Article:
|# Posted: 5 Jun 2008 23:09 · Edited by: ravencelt
Introduction: Cuban tree frogs are common in the North American pet trade. They are an invasive species in Florida, originally introduced accidentally by hitchhiking aboard boats carrying produce. They have had a large impact on other Florida amphibians because they often are more adaptable than the native species. They also have a large appetite and can eat other frogs. In addition to those two advantages, Cuban tree frogs are also poisonous and have few predators. Their adaptability and large appetite, although disadvantages for the native wildlife of Florida, are good qualities for a captive amphibian, and they can make excellent first pet frogs. It is imperative that those who live in a climate that could potentially sustain a population of Cuban tree frogs act responsibly while keeping them. Do not allow pets to be released or escape into the environment.
Cuban tree frogs are the largest tree frog found in North America. Females can grow to almost 6 inches (15 cm) in length, while males generally stay smaller. Like many other tree frog species, Cuban tree frogs have the ability to change color depending on their surroundings. Most can change from a solid bright white to a dark chocolate brown. Some frogs can even turn dark green. They are nocturnal animals and are rarely active during the day unless there is food around or they are disturbed.
Cage: Although Cuban tree frogs sleep during the day, they are extremely active at night and will use all of the room provided to them. A 20 gallon extra high aquarium that measures 20 inches long by 24 inches high by 10 inches wide (50 cm by 61 cm by 25 cm) is large enough for two or three adult frogs, although more room is better. A secure screen cover is essential because Cuban tree frogs are excellent climbers and will escape without one.
The substrate in the cage can be cypress mulch, coconut husk fiber (bed-a-beast, eco earth, forest bed, etc.), sphagnum moss, moist foam rubber, or moist paper towels. Large branching pieces of driftwood or long cork bark tubes can be positioned at an angle to provide perches. Cuban tree frogs are arboreal so they spend most of their time hanging out high in the cage. Artificial or live plants can be draped around these perches to provide shelter.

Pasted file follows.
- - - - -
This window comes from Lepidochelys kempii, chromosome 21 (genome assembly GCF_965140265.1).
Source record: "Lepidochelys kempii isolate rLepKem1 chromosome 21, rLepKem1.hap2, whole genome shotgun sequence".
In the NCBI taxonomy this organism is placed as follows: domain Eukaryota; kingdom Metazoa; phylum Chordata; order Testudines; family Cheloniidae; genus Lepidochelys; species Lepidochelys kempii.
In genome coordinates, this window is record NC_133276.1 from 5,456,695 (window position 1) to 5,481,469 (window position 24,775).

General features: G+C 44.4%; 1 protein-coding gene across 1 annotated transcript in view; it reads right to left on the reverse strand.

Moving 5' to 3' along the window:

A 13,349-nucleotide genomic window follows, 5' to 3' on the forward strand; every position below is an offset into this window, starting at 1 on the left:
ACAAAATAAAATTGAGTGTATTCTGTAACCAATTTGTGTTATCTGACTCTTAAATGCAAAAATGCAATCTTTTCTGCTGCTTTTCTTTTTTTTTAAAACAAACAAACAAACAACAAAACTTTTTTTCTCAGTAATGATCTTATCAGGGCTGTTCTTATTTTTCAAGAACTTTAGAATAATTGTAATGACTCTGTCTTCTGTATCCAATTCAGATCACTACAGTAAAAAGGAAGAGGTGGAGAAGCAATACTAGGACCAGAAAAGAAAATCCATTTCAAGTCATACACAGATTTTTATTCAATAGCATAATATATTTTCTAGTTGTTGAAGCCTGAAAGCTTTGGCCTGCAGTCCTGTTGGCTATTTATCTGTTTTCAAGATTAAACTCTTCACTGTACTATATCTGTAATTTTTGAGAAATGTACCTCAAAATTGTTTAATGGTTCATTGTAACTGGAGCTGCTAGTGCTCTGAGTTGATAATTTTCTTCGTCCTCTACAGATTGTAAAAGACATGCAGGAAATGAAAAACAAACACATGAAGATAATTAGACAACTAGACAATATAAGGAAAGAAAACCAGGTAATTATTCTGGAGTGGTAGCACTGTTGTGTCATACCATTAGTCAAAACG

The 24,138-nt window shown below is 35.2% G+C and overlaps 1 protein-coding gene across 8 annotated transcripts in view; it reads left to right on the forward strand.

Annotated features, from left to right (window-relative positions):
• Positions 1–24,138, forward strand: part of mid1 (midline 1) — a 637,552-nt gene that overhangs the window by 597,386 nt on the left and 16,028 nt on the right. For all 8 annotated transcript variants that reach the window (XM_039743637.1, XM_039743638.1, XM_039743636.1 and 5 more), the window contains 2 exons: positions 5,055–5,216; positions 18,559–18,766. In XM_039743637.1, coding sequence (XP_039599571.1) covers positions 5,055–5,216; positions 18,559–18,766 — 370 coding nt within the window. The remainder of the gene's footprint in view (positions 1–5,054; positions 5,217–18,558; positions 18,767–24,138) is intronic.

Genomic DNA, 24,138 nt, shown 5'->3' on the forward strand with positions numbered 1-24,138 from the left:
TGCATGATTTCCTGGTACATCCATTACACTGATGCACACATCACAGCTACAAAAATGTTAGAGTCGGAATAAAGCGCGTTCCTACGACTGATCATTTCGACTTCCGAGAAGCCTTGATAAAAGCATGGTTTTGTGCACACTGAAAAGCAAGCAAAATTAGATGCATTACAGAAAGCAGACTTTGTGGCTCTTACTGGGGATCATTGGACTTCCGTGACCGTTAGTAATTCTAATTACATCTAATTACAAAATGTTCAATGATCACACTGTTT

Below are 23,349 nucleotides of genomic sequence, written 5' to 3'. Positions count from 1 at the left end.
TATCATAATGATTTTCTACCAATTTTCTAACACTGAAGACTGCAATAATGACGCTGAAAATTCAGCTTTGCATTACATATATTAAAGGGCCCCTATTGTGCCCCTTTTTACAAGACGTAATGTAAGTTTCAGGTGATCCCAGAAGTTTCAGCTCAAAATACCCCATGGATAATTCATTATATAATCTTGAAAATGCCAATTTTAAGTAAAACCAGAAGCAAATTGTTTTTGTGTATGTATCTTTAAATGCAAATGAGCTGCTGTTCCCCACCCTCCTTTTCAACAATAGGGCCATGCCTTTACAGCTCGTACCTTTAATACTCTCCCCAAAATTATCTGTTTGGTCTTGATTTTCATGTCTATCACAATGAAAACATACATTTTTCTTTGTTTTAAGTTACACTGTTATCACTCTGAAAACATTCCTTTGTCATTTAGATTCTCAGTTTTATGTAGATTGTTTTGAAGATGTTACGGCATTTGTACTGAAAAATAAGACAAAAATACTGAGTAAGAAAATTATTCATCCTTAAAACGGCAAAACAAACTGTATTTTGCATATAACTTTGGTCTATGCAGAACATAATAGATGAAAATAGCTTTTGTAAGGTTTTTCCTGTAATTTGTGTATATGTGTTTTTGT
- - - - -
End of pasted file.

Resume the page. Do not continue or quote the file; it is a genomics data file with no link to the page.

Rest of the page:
Temperature and Humidity: Cuban tree frogs are tolerant of a wide range of temperatures which is one reason why they make good captives. The ideal temperature during the day will range from 78 to 88 degrees. The night time temperature can drop to 65 degrees without harm. Days where the temperature is outside of that range are tolerated well by healthy animals. A small infra-red incandescent reptile heat bulb can be positioned over part of the cage for heat.
The humidity can remain high (60-90%) during most of the year because Cuban tree frogs are native to tropical climates. A daily misting or two will keep the humidity high enough. Plastic wrap or glass can be placed over part of the screen section of the cover to lower the amount of water that evaporates from the cage if the humidity falls too low.
Water: A large bowl of clean water should be available at all times. Cuban tree frogs often soak in it during the night. The water should be changed every day or when it appears dirty. If tap water is used, make sure to treat it with tap water conditioner to remove all of the chlorine, chloramines, and heavy metals. Bottled spring water can be used instead of tap water.
Food: Cuban tree frogs are not picky eaters. They will attempt to eat pretty much anything that moves and might be able to fit into their mouth. Crickets can make up the majority of their diet. Other food items such as wax worms, moths, earth worms, house flies, silkworms, roaches, and slugs can be offered instead of crickets every few feedings. Adult Cuban tree frogs can be fed two to five food items every two to three days. Juvenile frogs should be fed everyday. These frogs have been known to eat small lizards and frogs, including other Cuban tree frogs. Adults should have their food coated with high quality reptile vitamin and mineral supplements once every two to four feedings. Juveniles should have their food supplemented more often.
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